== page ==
Media in Tehran quoted Naser Amani, a Tehran City Council member Wednesday as saying that "the people in Iran are seriously dissatisfied with the government."
Amani added that the people are so angry over the behavior and performance of the authorities that they attack any official as soon as they see them. "People make such strongly-worded comments about officials that I cannot quote what they say about them," Amani said.
IRGC’s Fars news website said Amani receives many messages from the people and municipality workers, but as he told Tehran City Council Chairman Mehdi Chamran, he has to censor the comments in his reports to the council.
Amani said that municipality workers, like other government employees are angry because the government has failed to meet its promise of giving a 10 percent pay rise to its employees. He said some municipality workers did not get any raise while others received far less than 10 percent.
The comments by Amani came one day after Parviz Piran, a prominent sociologist and Tehran University academic told Shargh newspaper in Tehran that "There is a very serious likelihood of a "white mutiny" or a "Bread Riot" in Iran.
Professor Piran said that Iranian society cannot envisage a future, adding, "All that some 50 to 60 percent of the population in Iran can do is look for bread, as the minimum requirement for survival."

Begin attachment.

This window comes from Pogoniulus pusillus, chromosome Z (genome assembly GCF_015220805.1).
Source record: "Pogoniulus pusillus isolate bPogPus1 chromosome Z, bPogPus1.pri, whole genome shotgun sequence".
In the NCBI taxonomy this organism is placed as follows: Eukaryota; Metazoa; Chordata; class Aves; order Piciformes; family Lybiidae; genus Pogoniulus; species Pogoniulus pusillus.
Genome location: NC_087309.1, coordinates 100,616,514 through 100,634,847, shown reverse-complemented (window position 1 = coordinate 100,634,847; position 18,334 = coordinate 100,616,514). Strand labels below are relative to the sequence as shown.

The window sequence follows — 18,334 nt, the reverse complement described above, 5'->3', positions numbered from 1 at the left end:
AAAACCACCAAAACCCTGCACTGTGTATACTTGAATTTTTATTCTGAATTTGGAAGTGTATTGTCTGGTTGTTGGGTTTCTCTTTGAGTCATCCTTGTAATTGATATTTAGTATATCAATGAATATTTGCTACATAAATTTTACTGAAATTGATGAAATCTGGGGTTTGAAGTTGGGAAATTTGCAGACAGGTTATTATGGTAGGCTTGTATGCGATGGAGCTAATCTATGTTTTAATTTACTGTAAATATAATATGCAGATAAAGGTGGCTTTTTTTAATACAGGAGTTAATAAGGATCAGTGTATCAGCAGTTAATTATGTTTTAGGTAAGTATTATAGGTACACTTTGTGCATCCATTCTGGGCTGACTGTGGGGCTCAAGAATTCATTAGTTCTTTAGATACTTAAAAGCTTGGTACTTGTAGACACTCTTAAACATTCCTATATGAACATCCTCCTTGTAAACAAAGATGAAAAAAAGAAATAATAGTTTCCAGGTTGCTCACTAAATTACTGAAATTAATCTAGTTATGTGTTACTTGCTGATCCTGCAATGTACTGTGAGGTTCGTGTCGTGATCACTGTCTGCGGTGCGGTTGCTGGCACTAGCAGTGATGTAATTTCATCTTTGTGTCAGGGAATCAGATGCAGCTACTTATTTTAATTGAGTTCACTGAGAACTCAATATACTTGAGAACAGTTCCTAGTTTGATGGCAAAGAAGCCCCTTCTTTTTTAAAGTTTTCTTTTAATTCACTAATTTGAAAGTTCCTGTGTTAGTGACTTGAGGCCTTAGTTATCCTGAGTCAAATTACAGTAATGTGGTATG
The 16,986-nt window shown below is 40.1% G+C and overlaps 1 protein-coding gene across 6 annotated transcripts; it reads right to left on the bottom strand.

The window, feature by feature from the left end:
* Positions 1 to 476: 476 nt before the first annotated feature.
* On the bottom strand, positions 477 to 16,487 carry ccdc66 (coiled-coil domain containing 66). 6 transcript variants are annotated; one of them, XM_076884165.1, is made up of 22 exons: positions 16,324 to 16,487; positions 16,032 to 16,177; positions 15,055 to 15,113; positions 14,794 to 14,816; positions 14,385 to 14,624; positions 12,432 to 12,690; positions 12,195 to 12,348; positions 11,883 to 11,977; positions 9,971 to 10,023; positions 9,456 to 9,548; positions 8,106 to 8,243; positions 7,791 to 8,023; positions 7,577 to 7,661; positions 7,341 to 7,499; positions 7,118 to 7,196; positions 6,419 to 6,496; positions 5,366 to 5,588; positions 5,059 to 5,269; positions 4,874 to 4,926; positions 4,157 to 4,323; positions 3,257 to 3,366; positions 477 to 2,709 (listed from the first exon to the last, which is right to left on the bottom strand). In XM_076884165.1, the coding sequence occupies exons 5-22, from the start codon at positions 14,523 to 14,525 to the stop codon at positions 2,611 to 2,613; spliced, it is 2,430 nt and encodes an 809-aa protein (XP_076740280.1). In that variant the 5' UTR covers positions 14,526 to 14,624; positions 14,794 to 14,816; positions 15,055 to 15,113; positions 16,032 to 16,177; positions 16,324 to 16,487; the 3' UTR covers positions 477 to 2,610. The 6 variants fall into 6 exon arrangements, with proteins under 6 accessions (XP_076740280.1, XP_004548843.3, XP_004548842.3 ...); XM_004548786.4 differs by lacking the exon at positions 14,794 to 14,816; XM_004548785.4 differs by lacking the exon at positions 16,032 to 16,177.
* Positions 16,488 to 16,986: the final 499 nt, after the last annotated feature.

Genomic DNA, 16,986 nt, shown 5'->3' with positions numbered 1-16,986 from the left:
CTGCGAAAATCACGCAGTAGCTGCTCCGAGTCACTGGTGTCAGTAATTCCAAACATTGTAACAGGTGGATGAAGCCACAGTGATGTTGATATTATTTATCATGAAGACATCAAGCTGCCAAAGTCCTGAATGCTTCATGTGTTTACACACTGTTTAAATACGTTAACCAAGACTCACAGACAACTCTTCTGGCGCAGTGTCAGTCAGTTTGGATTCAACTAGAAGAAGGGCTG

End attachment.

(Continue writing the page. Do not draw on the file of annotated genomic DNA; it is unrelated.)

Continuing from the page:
A survey earlier this year found that over 30 percent of Iranian wanted to leave the country out of despair and lack of hope for future..
Piran further said that an extensive body of research in Iran indicates that the government's social capital has dramatically dropped as the people have lost their confidence in its management. This has coupled with a decline in ethical values that could bring the society to the verge of mutiny, the academic maintained.
He said that trying to make ends meet and pass the day without thinking of tomorrow is a key pathological characteristic of the Iranian society today. "This is a seriously dangerous situation," he assessed.
"In such a situation," said the sociologist, "Norms and values become meaningless and sometimes convey exactly the opposite meaning. This effectively erodes solidarity in society." He added that this situation requires a re-definition of norms and values. Piran said that Iranian society desperately needs to criticize itself to facilitate this re-definition.
Without mentioning the Iranian establishment's dogmatic ideological nature, the sociologist stressed that Iranians need to realize the relative nature of ethics, rationality, social progress and so on.Meanwhile, he said that one of the weaknesses of the Iranian society is that it lacks a theoretical foundation for itself. Academics simply tried to adopt foreign theoretical foundations and apply them to the Iranian society.
Piran noted that some politicians force the academics to come up with a solution for the Iranian society's problems, "but how can you come up with solutions if you do not have the right theoretical frameworks?" he asked.
Explaining his theory of "momentary society," Piran said, "When 50 to 60 percent of the population live under the poverty line, all they can do is think of how to feed themselves to ensure their survival. In a society with high unemployment and high cost of housing, people begin to lose their dream of owning a house as they find it impossible.